Ken McLeod, a Los Angeles–based teacher, also manages to maintain a general sense of civility on the eight different websites connected with his Unfettered Mind organization, but he doesn’t overestimate the social potential of the Internet. “People don’t realize they’re relating to a machine,” says McLeod, who was one of the first to launch a social networking site for Buddhists. “Something pops up on their screen that offends them, and they scream at it.” He thinks people need to wake up and take charge of their interactions with a technology that can alienate as well as unite. “Use the tools that implement what we want them to do, not do what they want us to do,” McLeod urges.
Another factor accounting for online rancor may be blogs and teaching websites that promote an in-your-face attitude, says McLeod. “When people are meeting you through your website, that’s their first contact with you, and it had better represent you,” he says. Blogs and discussion forums open to the entire Internet encourage comments from total strangers, and while this often leads to cordial discussion, it also attracts people dedicated to having the last word—the know-it-alls who delight in denigrating others while touting their own dharmic understanding.
Brad Warner, a Soto Zen teacher and the author of several books, has seen this firsthand. In a recent thread on Warner’s Hardcore Zen blog, for example, a reader advised Warner to
shut the fuck up and go meditate. if you are really a buddhist monk you wouldn’t waste your time on a fucking internet forum. don’t judge others, judge yourself in meditation.
Interestingly, the reader’s tone mirrors some of Warner’s own posts. He has, for example, called the prominent Soto Zen teacher Dennis Genpo Merzel Roshi “a scumbag” and “a slime ball” in critiquing Merzel’s controversial Big Mind program. Warner’s posts often draw hundreds of comments from readers, some of whom throw insults at each other—and at Warner—with abandon. Warner justifies his own outrageous rhetoric as an unconventional way of making a serious point, tracing his writing style to his roots as a 1980s punk-rock musician and journalist. “That’s the way you wrote in punk zines, and it was understood within that community that you called a friend a scumbag and everybody would laugh about it,” he says. (Warner and Genpo Roshi, it should be noted, are not friends.)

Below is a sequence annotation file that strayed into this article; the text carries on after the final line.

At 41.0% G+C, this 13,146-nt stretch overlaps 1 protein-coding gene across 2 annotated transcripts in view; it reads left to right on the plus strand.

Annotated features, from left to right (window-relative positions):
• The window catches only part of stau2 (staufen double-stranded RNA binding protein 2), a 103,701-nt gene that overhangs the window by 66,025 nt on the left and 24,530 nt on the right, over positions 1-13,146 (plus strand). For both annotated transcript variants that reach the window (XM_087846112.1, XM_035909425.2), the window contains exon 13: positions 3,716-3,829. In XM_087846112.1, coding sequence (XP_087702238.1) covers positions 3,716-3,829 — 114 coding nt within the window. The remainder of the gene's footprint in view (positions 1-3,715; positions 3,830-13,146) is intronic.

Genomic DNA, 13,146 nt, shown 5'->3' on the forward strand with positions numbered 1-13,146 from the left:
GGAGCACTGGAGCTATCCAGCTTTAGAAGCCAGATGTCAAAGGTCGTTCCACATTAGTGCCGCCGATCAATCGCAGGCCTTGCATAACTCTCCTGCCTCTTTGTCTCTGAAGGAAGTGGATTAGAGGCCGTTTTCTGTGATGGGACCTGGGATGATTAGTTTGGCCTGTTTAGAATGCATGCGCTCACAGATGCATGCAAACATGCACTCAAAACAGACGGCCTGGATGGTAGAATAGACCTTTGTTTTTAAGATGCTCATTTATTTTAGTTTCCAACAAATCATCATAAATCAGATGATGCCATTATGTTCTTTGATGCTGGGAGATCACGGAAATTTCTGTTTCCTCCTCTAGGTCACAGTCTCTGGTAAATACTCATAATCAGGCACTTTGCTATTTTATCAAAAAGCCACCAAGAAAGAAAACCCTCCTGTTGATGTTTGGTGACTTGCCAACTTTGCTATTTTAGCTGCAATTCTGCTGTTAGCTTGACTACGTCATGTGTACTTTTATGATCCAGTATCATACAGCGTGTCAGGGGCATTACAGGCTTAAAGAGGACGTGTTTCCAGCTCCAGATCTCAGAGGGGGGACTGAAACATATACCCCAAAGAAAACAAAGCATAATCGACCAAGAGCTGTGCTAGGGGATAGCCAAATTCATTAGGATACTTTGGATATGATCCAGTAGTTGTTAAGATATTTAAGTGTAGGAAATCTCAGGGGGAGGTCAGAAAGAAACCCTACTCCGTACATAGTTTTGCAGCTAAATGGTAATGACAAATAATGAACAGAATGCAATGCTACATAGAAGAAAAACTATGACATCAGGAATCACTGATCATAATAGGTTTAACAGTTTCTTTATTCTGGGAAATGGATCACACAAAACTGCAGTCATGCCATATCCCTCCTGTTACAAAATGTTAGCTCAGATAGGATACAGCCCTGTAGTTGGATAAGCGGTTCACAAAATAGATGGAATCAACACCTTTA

For some readers, Warner contends, these barbed public exchanges help to deflate idealized perceptions of Buddhist teachers, and that’s a good thing. If someone rejects Buddhism after stumbling across an online debate, “They’re walking away from a fantasy of Buddhism,” he says. “That’s O.K. They’re not going to find that anyway, so it sort of speeds up the process.” But it is really necessary to drive them away with a stick?
Shinge Roshi takes a dim view of the whole dharma-teachers-with-attitude phenomenon. “If you see ‘Buddhist teachers’ getting caught in an angry give-and-take, they’re not teachers—or if they are, they never should have been given transmission,” she says. “How can you cast these terrible aspersions on others without bringing shame on your own lineage? That’s really what I’m struck by—that people seem to be oblivious to the karmic results of their actions and their words.
“Karmically, I think it’s quite dangerous,” Shinge Roshi continues. “It is easy to be swept away. People can get into righteous states of indignation very quickly. When there is no one looking in their eyes, when there is no face across from them seizing up with horror, it’s easy to continue.”
James Ishmael Ford is more sanguine about Buddhism’s move to the Internet, especially when taking the long view. “I think that, on balance, more good will come out of this than harm,” he says. “I think it’s bad for many of the people participating, I think a level of misinformation is ubiquitous, and I think it’s very exciting.”